The Cuban Missile Crisis was primarily a crisis based on the idea of brinkmanship. Both the USSR and USA practiced brinkmanship, each of them escalating the conflict to the point of disaster as a means of negotiation. Both the USA and USSR made threats throughout the crisis, employing escalatory brinkmanship, pushing each other toward a scenario of mutually-assured destruction. This brinkmanship was accomplished primarily through threats because commitments would push the conflict beyond the brink, into all-out war. Threats can be made without compromising integrity as much if a party does not follow through as compared to commitments.
For brinkmanship to be successful, a party must be able to escalate a conflict, while maintaining control. An escalating party must be able to convey the appearance of preparing for war without actually going to war. Brinkmanship is a risky strategy, as it also depends upon one’s strategic opponent backing down and taking a less aggressive approach. It also can present significant domestic issues, as it offers the public the appearance of a war, which is frequently met with negative domestic response.
Because of the significant risks of going to war, domestic concerns, and the lack of intelligence regarding the choices of opponents, all parties in this crisis shied away from making commitments. In the case of the USSR, committing troops to the Cuban defense in the event of invasion would escalate the conflict to all out war. Meanwhile, the United States could not commit to not invading Cuba, as they may appear soft on communism. Lastly, the Cubans could not renounce communism because of domestic political factions that may incite a coup.
One of the keys to success in this simulation was intelligent strategic play, especially with regard to negotiation. As a representative for Cuba, I had very few decisions to make. However, I was part of negotiations, try to ascertain commitments from either of the other two parties that would work in Cuba’s favor. The United States played to its strengths in asserting military dominance, while the USSR employed tactics of brinkmanship by moving transparently. However, no party could make commitments easily because of the risks associated with nuclear armament. The risk of a nuclear war, with missiles placed within striking distance of major population centers, was too high.
In the actual Cuban Missile Crisis, Kennedy and Khrushchev played optimally, avoiding violent conflict while still managing to assert dominance and appease domestic factions. Castro did not have many choices to make in the actual missile crisis, but managed to make the optimal decision by not renouncing communism or antagonizing the United States.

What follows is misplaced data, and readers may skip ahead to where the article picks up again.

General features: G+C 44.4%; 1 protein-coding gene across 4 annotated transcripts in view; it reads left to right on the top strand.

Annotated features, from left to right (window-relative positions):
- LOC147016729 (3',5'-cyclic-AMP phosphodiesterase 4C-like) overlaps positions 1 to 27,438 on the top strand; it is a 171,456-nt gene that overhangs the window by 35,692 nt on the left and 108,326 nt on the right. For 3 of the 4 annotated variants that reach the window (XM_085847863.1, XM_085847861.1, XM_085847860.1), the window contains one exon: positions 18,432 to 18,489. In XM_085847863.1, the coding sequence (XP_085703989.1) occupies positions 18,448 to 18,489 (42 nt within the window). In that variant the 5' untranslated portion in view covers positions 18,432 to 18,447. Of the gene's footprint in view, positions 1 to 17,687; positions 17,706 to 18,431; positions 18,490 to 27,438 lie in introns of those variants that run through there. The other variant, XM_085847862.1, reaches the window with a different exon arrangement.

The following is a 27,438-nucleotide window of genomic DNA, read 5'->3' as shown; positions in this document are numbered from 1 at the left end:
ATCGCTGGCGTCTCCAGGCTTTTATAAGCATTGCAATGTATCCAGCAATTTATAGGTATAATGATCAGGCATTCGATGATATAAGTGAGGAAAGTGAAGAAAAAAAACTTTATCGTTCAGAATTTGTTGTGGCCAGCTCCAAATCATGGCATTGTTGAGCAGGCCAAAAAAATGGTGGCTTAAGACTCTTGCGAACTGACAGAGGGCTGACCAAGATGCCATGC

Brinkmanship is only a success if all-out war is avoided while dominance is asserted. For brinkmanship to be successful, a party’s threats must appear to be credible. Meanwhile, brinkmanship can only be a success under conditions that do not bring about mutually assured destruction. Like in a game of chicken, no one wins if both parties refuse to back down.
Nature came in to play repeatedly in this simulation. When the USSR placed missiles, if they attempted to do so covertly, nature determined if they were successful and if the conflict was to escalate. Meanwhile, with each escalatory move, odds were associated that would leave up to nature the final outcome. For example, renouncing communism left Castro vulnerable in Cuba to a faction planning a coup. However, this faction may or may not be successful, depending on the decision of nature. This faction in Cuba, along with the voting public in the United States, led the two parties to shy away from making commitments, encouraging brinkmanship as a means of strategic play.
The Cuban Missile Crisis is one of the only pure examples of brinkmanship to exist in the real world. Because the strategy is based on the moves that one’s opponent makes, it is more risky as a means of international diplomacy. More often, threats are made as escalatory measures, but are acted on swiftly. This is likely the case because of the lack of mutually assured destruction. Not since the missile crisis has the world been teetering precariously on the brink of nuclear conflict. In today’s examples of strategic decision-making, parties are more apt to use conventional weapons, and less likely to push each other in a game of chicken.
With regard to brinkmanship with conventional weapons, the Israeli-Palestinian conflict is the most developed example. Israel and Hamas have had numerous established ceasefires, however they have never reached a formal, permanent peace agreement. During the summer of 2014, the conflict escalated with the kidnapping of three Israeli teenagers. Following this escalatory action, Israel began to impose restrictions on activity in the disputed West Bank territory, a hotbed of Palestinian activity. From there, further escalations led to traded rocket fire into occupied territories from both sides. The conflict quickly escalated into a hot war, not allowing much room for being pushed to the brink. Most of the brinkmanship tendencies came about during the ceasefire, until escalatory action was taken.
In the case of this conflict, there is no risk of mutually assured destruction. Israel, a sovereign state, has nuclear weapons. Palestine, an unrecognized nation, does not have nuclear capabilities. However, this is still one of the better examples of brinkmanship in today’s world, as neither side truly desires to engage in armed conflict. Generally, they raise stakes and make strategic moves by applying pressure. However, the two parties frequently engage in hot war, as neither party ever chooses to back down, dismissing this case as one of pure (or at least successful) brinkmanship
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